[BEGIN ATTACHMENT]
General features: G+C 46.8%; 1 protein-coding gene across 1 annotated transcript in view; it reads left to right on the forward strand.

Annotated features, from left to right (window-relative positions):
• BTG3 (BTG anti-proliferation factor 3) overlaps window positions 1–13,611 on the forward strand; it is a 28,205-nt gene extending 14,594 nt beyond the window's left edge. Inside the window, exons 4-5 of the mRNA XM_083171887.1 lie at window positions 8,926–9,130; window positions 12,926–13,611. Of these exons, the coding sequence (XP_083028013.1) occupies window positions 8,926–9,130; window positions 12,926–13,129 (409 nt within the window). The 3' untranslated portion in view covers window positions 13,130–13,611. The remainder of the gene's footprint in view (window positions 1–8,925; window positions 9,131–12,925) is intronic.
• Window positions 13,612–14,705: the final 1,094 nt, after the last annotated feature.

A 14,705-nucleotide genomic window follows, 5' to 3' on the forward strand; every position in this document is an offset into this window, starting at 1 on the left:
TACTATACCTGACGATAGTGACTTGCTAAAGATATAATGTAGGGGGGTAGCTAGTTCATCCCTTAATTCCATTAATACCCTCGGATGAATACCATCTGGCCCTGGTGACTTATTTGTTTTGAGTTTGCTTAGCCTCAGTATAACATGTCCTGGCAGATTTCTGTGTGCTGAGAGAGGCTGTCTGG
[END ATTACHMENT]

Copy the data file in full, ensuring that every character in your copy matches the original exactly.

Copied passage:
General features: G+C 46.8%; 1 protein-coding gene across 1 annotated transcript in view; it reads left to right on the forward strand.

Annotated features, from left to right (window-relative positions):
• BTG3 (BTG anti-proliferation factor 3) overlaps window positions 1–13,611 on the forward strand; it is a 28,205-nt gene extending 14,594 nt beyond the window's left edge. Inside the window, exons 4-5 of the mRNA XM_083171887.1 lie at window positions 8,926–9,130; window positions 12,926–13,611. Of these exons, the coding sequence (XP_083028013.1) occupies window positions 8,926–9,130; window positions 12,926–13,129 (409 nt within the window). The 3' untranslated portion in view covers window positions 13,130–13,611. The remainder of the gene's footprint in view (window positions 1–8,925; window positions 9,131–12,925) is intronic.
• Window positions 13,612–14,705: the final 1,094 nt, after the last annotated feature.

A 14,705-nucleotide genomic window follows, 5' to 3' on the forward strand; every position in this document is an offset into this window, starting at 1 on the left:
TACTATACCTGACGATAGTGACTTGCTAAAGATATAATGTAGGGGGGTAGCTAGTTCATCCCTTAATTCCATTAATACCCTCGGATGAATACCATCTGGCCCTGGTGACTTATTTGTTTTGAGTTTGCTTAGCCTCAGTATAACATGTCCTGGCAGATTTCTGTGTGCTGAGAGAGGCTGTCTGG